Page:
There is always a place to go. So I definitely want to level up, and yeah, I want to be “Top Girl”.

In the past two to three years, things have really picked up steam from your single “Sober” and flash forward to now. How have you been dealing with all of your recent success?

I don’t really deal. I just don’t even think about it. What I was taught was to always lower my expectations so that when they’re exceeded, it always feels good. I don’t walk into anything expecting things, and my dad always taught me to never expect anything from anyone. So for me, I definitely feel prepared, but it’s weird. It’s weird to be on a tour bus for starters. I’ve always travelled in a way where I’m flying, and I’m tired all the time, so this is strange. It’s weird to go out to a sold-out room every night. I’m not used to that, and it’s weird to get back to my bus, and there’s like over 40 screaming girls outside. It’s strange, but I’m loving it. I just think I wished for this for so long, and I had a hard time when I didn’t think it was going to happen. So then to have it, I’m like this is meant to happen, and no one is getting me off this train. Nobody’s getting me off this one.

Speaking of which, R&B music from the UK really seems to be on the rise right now, and you’re one of the people at the forefront of that. Where do you want to take things going forward?

Me? I just want to keep surprising people. Somebody recently called me “Top Girl” ’cause you know there is “Top Boy” and this guy, he’s like I think you’re “Top Girl”. And I was like, yeah, I think I could be “Top Girl”. I’m a Taurus, and I’m fiercely loyal, and I’m sensitive, but I’m competitive. And for me, I just want to be the best, 100 per cent. It’s the first time I’ve ever said that in my life, but it’s me trying to be truthful. And I’m not saying I want to be the best [physically]. I don’t give a f**k about looks. I’m just talking about as an R&B artist coming out of the UK. I want to be the best storyteller or the best performer and the best human in general. I just want to hone in on my craft and try to make myself better. I just want to level up basically. I always want to be levelling up. I remember seeing a video of Kanye West saying there’s always another level. Was it Kanye or Jay Z? It was one of the two, but I remember being like this is amazing. That there is always a place to go. So I definitely want to level up, and yeah, I want to be “Top Girl”.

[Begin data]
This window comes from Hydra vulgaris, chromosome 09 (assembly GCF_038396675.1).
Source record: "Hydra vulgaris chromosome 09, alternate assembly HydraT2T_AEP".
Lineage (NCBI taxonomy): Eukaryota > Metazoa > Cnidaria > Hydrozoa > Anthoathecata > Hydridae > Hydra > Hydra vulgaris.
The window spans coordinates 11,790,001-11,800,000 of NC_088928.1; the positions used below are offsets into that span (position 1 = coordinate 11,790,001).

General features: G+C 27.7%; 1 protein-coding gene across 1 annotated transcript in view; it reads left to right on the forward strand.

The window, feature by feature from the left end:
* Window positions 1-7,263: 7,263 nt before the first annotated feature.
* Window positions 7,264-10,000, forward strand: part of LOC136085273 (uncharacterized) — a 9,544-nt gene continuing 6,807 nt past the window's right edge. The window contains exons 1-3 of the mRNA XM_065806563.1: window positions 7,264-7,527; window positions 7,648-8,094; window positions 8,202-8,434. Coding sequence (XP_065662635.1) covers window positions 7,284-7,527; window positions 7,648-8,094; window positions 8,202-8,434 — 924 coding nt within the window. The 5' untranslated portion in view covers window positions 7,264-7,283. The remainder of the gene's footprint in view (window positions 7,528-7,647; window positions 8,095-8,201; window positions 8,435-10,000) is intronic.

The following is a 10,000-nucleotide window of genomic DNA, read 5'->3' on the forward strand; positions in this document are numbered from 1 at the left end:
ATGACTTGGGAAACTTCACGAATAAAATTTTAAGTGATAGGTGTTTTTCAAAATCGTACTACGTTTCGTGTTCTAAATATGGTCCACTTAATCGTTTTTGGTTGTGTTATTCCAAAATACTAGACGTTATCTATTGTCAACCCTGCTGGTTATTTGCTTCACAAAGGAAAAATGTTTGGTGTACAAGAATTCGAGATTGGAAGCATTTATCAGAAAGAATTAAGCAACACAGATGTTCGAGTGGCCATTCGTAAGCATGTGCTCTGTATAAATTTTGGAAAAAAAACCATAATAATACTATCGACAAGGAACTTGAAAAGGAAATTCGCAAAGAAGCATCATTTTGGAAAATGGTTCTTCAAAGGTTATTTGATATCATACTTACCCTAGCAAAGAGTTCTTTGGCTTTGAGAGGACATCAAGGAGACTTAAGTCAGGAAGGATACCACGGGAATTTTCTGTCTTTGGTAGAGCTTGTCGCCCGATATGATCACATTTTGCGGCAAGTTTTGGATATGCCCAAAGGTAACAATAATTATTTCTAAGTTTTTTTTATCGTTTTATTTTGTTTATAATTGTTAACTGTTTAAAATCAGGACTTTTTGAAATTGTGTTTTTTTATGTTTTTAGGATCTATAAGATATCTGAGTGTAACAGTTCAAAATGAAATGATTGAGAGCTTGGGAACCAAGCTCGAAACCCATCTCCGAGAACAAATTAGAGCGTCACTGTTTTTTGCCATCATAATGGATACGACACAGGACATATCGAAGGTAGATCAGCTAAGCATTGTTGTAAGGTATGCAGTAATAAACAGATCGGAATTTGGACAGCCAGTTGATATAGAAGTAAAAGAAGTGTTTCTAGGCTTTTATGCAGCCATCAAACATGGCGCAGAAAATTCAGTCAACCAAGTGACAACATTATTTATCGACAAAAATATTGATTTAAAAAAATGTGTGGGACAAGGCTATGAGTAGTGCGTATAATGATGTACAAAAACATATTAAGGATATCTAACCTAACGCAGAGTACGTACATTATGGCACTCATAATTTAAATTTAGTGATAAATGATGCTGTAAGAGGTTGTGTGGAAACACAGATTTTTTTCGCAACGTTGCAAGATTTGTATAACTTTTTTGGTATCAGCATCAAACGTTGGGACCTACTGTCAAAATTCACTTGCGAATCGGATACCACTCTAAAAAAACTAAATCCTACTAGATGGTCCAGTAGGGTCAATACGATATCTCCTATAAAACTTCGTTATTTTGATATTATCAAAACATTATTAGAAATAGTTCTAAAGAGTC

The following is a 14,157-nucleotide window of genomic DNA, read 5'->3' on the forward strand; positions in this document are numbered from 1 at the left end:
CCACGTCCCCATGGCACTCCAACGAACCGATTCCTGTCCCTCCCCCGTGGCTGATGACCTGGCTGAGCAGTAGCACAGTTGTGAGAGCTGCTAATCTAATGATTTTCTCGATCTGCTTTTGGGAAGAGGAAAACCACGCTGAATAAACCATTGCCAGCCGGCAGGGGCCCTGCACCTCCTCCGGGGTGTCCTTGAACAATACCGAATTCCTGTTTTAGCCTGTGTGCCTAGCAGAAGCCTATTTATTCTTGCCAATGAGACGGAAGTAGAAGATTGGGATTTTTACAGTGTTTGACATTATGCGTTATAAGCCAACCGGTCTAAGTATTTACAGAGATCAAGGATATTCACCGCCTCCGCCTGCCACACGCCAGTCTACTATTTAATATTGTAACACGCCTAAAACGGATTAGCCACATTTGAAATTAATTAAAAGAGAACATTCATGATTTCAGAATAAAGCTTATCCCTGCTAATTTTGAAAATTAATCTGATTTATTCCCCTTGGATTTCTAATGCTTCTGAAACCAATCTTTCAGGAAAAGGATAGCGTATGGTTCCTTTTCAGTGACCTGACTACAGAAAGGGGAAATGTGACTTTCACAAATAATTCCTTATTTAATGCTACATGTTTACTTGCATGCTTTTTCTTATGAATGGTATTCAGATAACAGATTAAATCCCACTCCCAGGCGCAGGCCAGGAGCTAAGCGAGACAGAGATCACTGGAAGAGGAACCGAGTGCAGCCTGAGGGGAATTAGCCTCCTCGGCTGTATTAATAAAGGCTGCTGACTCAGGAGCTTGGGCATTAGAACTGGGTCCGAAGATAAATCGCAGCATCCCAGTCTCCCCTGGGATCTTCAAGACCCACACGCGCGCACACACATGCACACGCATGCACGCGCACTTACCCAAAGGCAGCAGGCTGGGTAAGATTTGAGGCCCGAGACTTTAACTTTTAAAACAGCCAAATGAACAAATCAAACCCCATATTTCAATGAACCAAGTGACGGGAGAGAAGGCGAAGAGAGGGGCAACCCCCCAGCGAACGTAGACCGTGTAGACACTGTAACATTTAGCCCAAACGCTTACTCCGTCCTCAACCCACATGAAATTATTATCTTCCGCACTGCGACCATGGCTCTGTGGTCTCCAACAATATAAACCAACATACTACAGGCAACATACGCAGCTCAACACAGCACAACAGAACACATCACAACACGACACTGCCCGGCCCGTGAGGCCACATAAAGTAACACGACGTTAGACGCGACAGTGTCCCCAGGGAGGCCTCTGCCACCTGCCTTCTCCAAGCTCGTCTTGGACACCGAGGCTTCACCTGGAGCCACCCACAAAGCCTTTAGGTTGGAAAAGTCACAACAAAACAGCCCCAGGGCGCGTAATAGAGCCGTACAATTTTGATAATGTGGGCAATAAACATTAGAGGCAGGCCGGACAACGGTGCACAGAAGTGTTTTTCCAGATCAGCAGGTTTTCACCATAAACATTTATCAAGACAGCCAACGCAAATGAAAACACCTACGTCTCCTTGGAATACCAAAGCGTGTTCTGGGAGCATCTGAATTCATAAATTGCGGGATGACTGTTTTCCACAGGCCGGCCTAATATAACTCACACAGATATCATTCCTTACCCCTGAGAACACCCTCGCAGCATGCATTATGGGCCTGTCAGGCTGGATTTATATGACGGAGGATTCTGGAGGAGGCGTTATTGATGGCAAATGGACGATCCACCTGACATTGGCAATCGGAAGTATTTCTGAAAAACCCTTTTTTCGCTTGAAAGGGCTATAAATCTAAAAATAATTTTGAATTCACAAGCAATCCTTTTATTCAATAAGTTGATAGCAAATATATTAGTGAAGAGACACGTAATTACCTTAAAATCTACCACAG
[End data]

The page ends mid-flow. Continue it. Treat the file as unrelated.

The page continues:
With Love & Compromise, I noticed that the songs seem to cover all the different aspects of love. What was your process of putting the album together?

I was definitely trying to tell different stories. I kind of get frustrated around that stupid f**king stereotype that women only write about love. Because I’ve had so many interviews—and it’s usually guys who will go, “are you only ever going to talk about love?” And I’m like, but I talk about it so well, why the f**k would I talk about anything else? Also, love is not one-dimensional. “Regular People” is about love. It’s about loving yourself. For me, it’s important for me to always try and be telling a different story. So it was a conscious decision to make sure that not one song just sat together. That’s why I put “He’s Mine” and “Karma” next to each other because it’s the same thing. Because when I wrote “He’s Mine,” I was like, I would be lying if I didn’t tell the other side of the story because I’ve been there. I think it goes, “Karma,” “He’s Mine” and then “What You Did,” and I remember talking to my mum, and she was just like, “I love this transition.” Because we’ve got “Karma” where this guy’s got a girl, and we’re trying to get him. And you got “He’s Mine” where now he’s with you, and you’re shouting at the girl to back off. But then you got “What You Did” when he does it to you. That’s why those three lined up together just to show those different moments and how it could go. How it might go, you know, so I love it.

Photos supplied courtesy of Warner Music Canada

Murissa Barrington is a multimedia journalist specializing in music, fashion, pop culture and wellness. She graduated from Humber College's Journalism program in 2017 where she honed her writing and news reporting abilities for print, broadcast and digital media. She once ran an urban music blog called Pretty Hype TO, loves discovering new talent and is a firm believer that soca music is good for the soul.